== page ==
Making sense of the H&S breakdown

Preface: Explaining our market timing models 

We maintain several market timing models, each with differing time horizons. The “Ultimate Market Timing Model” is a long-term market timing model based on the research outlined in our post, Building the ultimate market timing model. This model tends to generate only a handful of signals each decade.


The Trend Asset Allocation Model is an asset allocation model that applies trend following principles based on the inputs of global stock and commodity prices. This model has a shorter time horizon and tends to turn over about 4-6 times a year. The performance and full details of a model portfolio based on the out-of-sample signals of the Trend Model can be found here.



My inner trader uses a trading model, which is a blend of price momentum (is the Trend Model becoming more bullish, or bearish?) and overbought/oversold extremes (don’t buy if the trend is overbought, and vice versa). Subscribers receive real-time alerts of model changes, and a hypothetical trading record of the email alerts is updated weekly here. The hypothetical trading record of the trading model of the real-time alerts that began in March 2016 is shown below.



The latest signals of each model are as follows:
  • Ultimate market timing model: Buy equities
  • Trend Model signal: Bearish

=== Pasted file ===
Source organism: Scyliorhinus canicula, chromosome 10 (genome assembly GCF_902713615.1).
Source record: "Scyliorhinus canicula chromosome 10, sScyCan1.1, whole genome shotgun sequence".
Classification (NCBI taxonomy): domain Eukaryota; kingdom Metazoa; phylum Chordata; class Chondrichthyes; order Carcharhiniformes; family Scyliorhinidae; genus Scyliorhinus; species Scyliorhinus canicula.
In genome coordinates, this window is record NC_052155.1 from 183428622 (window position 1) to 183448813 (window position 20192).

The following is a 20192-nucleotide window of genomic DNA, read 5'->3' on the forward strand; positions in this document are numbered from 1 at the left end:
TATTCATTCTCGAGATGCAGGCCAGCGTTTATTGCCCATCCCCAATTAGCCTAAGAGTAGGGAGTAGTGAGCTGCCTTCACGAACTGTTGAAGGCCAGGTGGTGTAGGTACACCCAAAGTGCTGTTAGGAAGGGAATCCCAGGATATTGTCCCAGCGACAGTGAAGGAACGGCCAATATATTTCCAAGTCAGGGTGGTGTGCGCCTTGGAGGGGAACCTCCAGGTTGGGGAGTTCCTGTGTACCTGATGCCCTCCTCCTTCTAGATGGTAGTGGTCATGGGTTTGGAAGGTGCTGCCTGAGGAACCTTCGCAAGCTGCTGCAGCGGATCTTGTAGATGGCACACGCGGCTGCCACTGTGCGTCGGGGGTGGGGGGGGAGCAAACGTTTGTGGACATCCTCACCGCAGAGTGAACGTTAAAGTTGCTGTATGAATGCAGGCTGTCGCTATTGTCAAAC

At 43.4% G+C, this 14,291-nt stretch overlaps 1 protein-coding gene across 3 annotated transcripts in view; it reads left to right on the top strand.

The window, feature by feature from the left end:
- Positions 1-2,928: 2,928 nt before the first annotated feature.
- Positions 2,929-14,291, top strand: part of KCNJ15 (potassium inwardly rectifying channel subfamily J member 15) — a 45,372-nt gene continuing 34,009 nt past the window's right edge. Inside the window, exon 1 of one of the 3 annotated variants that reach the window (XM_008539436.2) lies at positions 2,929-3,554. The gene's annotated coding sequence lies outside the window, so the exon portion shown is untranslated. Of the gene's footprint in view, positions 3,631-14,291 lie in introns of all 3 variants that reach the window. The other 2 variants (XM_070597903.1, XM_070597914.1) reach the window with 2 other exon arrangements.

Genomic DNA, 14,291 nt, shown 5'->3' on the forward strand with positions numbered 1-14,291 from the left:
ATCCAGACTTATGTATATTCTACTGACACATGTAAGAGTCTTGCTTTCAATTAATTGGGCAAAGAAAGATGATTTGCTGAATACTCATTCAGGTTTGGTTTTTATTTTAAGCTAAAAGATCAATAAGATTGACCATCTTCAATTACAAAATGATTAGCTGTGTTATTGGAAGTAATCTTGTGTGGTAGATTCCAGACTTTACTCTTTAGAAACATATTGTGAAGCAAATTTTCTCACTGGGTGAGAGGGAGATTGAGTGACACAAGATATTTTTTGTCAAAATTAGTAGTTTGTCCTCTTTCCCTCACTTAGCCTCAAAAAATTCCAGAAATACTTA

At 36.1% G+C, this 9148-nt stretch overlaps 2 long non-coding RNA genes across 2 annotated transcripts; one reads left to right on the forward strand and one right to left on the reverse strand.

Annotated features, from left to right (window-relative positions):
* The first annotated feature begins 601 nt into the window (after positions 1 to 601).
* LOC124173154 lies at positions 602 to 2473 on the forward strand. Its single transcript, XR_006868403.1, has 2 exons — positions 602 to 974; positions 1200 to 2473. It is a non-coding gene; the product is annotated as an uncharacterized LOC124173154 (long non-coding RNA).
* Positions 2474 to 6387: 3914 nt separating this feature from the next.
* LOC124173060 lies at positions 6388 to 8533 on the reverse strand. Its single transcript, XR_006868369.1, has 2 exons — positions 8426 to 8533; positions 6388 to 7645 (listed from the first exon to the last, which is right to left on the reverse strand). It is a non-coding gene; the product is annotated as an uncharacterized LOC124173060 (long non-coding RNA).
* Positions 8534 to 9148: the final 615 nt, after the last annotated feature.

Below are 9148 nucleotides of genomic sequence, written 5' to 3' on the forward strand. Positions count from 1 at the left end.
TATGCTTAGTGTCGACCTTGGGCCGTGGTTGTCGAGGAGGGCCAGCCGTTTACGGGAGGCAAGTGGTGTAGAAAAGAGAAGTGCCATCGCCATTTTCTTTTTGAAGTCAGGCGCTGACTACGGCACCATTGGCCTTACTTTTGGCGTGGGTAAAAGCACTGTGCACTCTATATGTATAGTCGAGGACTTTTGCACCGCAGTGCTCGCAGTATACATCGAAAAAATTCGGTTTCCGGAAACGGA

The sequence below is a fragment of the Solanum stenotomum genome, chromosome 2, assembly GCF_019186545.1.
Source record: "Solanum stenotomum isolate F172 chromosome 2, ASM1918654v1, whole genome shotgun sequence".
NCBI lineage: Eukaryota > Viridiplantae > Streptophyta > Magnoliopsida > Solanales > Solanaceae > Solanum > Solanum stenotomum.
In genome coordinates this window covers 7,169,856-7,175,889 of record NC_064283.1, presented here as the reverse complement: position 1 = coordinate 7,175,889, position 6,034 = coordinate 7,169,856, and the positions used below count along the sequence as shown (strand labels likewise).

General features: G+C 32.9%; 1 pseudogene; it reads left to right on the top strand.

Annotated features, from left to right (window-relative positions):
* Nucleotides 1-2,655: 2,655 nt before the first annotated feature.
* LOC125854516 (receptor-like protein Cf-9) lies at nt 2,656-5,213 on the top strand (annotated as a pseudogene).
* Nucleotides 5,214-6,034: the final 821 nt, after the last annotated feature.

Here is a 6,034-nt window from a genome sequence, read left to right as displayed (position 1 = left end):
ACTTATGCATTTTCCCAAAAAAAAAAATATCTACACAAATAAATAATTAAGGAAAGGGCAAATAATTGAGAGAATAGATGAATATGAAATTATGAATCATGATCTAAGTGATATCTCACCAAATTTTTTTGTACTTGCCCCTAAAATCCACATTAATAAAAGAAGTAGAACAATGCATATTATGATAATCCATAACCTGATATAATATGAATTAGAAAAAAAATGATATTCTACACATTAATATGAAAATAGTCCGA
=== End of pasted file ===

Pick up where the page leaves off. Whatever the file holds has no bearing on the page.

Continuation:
• Trading model: Bullish

Update schedule: I generally update model readings on my site on weekends and tweet mid-week observations at @humblestudent. Subscribers receive real-time alerts of trading model changes, and a hypothetical trading record of those email alerts is shown here.

Subscribers can access the latest signal in real-time here.


Head and shoulders intact

The head and shoulders breakdown of the S&P 500 remains intact. The index surged to test neckline resistance last week when Powell took a three-quarter rate hike off the table, but the bears regained the upper hand the next day.



How much should you trust the head and shoulders breakdown and its downside measured objective of about 3830? The 5-week RSI is already oversold. How much more downside is left?


Here are the bull and bear cases.



Bull case

Let’s start with the bull case. This may sound like beating a dead horse, but AAII weekly sentiment is still very bearish, which is contrarian bullish. The survey cutoff was on Tuesday, which was the day before the FOMC ramp. While bullishness had risen and bearishness retreated, the bull-bear spread is still flashing a buy signal at -26. Bearish sentiment is still historically high at 52.9.



The CBOE put/call ratio is elevated, which is a sign of heightened fear. The put/call ratio remained above 1 at 1.05 on the day of the FOMC market surge, indicating skepticism of the advance.